Why We Build Things: An Observation From My Personal MVIS Journey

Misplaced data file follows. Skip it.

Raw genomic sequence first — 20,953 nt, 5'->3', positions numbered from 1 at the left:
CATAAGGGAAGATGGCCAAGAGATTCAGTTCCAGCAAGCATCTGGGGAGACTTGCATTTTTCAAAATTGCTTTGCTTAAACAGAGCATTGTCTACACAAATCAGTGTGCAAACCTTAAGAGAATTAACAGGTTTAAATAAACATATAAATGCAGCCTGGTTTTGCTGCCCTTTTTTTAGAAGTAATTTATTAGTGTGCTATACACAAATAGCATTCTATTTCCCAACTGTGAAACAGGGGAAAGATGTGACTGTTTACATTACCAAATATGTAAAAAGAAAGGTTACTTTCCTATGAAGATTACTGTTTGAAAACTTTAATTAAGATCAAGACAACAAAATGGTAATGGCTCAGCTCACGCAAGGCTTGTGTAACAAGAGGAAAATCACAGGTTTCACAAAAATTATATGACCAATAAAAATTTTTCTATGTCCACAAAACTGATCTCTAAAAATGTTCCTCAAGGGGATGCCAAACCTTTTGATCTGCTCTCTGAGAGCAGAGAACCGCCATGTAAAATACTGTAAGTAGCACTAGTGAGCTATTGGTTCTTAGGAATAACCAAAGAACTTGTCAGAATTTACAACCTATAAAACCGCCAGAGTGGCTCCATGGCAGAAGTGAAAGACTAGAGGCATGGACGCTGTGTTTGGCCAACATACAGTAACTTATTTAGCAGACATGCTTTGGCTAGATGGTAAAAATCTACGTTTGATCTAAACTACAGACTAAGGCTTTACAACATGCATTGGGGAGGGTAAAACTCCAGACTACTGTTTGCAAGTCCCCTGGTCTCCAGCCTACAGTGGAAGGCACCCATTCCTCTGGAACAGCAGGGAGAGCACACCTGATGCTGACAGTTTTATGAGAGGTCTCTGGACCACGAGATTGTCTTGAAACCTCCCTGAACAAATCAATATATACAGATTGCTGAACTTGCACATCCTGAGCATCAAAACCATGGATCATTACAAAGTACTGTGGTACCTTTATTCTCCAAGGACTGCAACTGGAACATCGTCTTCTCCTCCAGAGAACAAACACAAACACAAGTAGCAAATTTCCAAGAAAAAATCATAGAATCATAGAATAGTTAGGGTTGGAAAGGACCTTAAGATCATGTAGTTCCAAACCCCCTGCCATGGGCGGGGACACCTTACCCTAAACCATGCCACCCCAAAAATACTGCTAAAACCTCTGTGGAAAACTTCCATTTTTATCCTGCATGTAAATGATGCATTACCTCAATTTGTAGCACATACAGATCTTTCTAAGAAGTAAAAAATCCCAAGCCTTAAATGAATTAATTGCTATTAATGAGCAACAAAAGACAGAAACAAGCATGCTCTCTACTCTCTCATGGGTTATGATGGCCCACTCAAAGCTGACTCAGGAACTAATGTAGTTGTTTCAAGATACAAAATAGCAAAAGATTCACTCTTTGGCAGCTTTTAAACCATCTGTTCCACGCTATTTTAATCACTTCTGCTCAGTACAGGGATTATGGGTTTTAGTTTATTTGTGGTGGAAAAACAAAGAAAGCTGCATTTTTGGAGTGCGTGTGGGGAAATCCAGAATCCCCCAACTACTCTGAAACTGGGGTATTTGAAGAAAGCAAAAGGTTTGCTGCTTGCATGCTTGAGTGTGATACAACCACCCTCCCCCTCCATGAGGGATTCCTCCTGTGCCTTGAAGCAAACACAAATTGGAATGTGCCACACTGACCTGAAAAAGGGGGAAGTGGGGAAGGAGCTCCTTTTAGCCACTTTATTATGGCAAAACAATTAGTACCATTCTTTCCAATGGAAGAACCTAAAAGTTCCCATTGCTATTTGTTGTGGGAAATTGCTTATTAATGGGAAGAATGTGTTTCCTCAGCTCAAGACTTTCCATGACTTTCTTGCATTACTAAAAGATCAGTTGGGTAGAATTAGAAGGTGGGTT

America has always been about building things. If it didn't exist, we imagined it. If we imagined it, we could build it. We could execute. Building things is our cultural purpose. In reality though, we've created a culture with an underlying mentality that promotes the opposite of building things... I discovered MicroVision in the early aughts. I had friends pounding the table. I got hooked. 'A significant breakthrough that is expected to enable the development of microminiature displays...' http://www.microvision.com/nasdaq/microvision-achieves-breakthrough-for-size-cost-and-power-consumption-of-miniature-displays-and-imaging-systems-2/ The difference between the verticals of 2003 and now: light years. MicroVision has built incredible pieces of technology in its evolution. Yet there's intense dissatisfaction - with the 'ripening' speed, communication, adoption process, the share price, et al. If we were a full on 'build things' America, we'd easily be able to frame those with context and perspective. However... There's been a cultural shift in investing that is the antitheses of building things: Short Selling. The betting on failure - in the name of a buck. We root for it on boards like Reddit or Stocktwits. We urge it on under the guise of credibility in places like Seeking Alpha. Or on pop up, fake news sites. Even worse, we can prop up the promise of success in order to make a failure along the way seem even more dramatic - in the name of a buck. In this churn of personal profit or loss, instead of maintaining a sharp focus on what is being built and its ultimate value, we've drifted into a predominantly win-or-lose casino mentality. We've turned a lot of innovation's processes into a casino operation. What does it mean to build things? How do we support it? A good part of that relies on our understanding of how failure forwards the process of achieving success... My entire career has been about building things. A third of the ventures were successful. The other two thirds? High magnitude failure. Statistically though, that would be considered a highly successful ratio. Nine out of ten start ups fail. Most in the first few years. While it's easy to look at the public face of successes & failures and tag it with a quick label, most people don't understand the process of success. And they don't understand the aspects of failure that allow greater success to happen. With previous teams on previous projects, I always set aside collective think tank time. Its main goal: embracing failure as a means to succeed. These sessions were a fun, open environment that allowed people to present their 'craziest' ideas. Nine out of ten ideas, like start ups, fail to stand up. Even the one interesting idea usually had a universe to travel to become something useful. But one thing the nine 'going nowhere' ideas always accomplished - they created the permission to accept failure along the way and helped put the journey to success in context. As someone steeped in the culture of building things, I've always been able to apply my own view of success and failure to the MicroVision journey and maintain a balanced perspective - that worked in tandem with my own investment philosophy of supporting people who build things. It's not propped up with unchecked exuberance either. Along the way, when it was appropriate to trim my position or trade into events, I did so. I'm still doing so. That's called being a smart trader and investor. There's no denying MVIS has had big failures. But how they recognized those, then found a way to pivot and keep going has always impressed me as a builder of things. The determination that paves the way for that to happen is insane. The average investor often doesn't recognize it because 'they want it now.' Like a cheeseburger. It is however, a process... the way raising a child is a process. My respect and support for what MicroVision is building has not dwindled throughout my journey as an investor. I've tempered it as needed, but I look at what they've created now and my enthusiasm is at its height. If this were a soap opera you'd title it, The Edge of Ripeness. But on the eve of maximizing the value of this long journey, I'm disheartened by the amount of people focused on the most negative aspects of the journey's failures - while missing the beauty of what they've actually built... fully evolved verticals on the verge of achieving their ultimate goals. IDM/Internet of Things, AMixed Reality, Solid-State LiDar and the immense IP behind all these are finally at the inflection point - ready to bear fruit. And fruit is already being harvested on the near eye display vertical. MicroVision is not without responsibility in the less than ideal fundamental aspects of where we find ourselves today though. While the 'cultural betting on failure' is a big culprit in this equation, to me, the company's biggest failure of imagination is in how they've communicated and generated excitement about what they're creating. It's missing that Steve Jobsian element of being able to show people the beauty in what you've built - and what we all can do and accomplish with it. That aside, those of us who could see it clearly have never lost sight of that beauty - separate from however the stock trades at any given time. The 'fireside session' addressed something that's long been absent. Clear, open dialogue with the investors who support what they're building. It wasn't perfect, but it was highly meaningful. I specifically used the phrase 'investors who support what they're building' because if you don't support it, why are you even here? So as we move into what appears to be the homestretch of acquisition, how much we each support what MicroVision has built is something we all should personally look at. I have. It's why I am voting YES/FOR to all the proposals, with the exception of one no for a single board member. It's a matter of acknowledging my own long standing belief in what they have built - and the historic step they took on Friday to reach out to shareholders in a way that up until now has been lacking. I have confidence in what Geo, KY and Sig have conveyed, based on their long standing commitment as shareholders and the unfettered critical thinking they've applied as a part of the process. I expect this post to be a target for negativity and criticism. I'd like to issue a challenge to you though... rather than go on the attack yet again, 'think like a builder of things.' Imagine what you would build with what MicroVision has created. What do you think should be built? Building things has been our real national pastime since Day 1. We built a country, transportation to criss cross it, factories and technologies, endless things that most of us take for granted - especially when we're consumed with the buying and selling of equity. If you can imagine what can be built with the technology MVIS has created, you can step into the shoes of someone looking to acquire this fully evolved technology and see its value.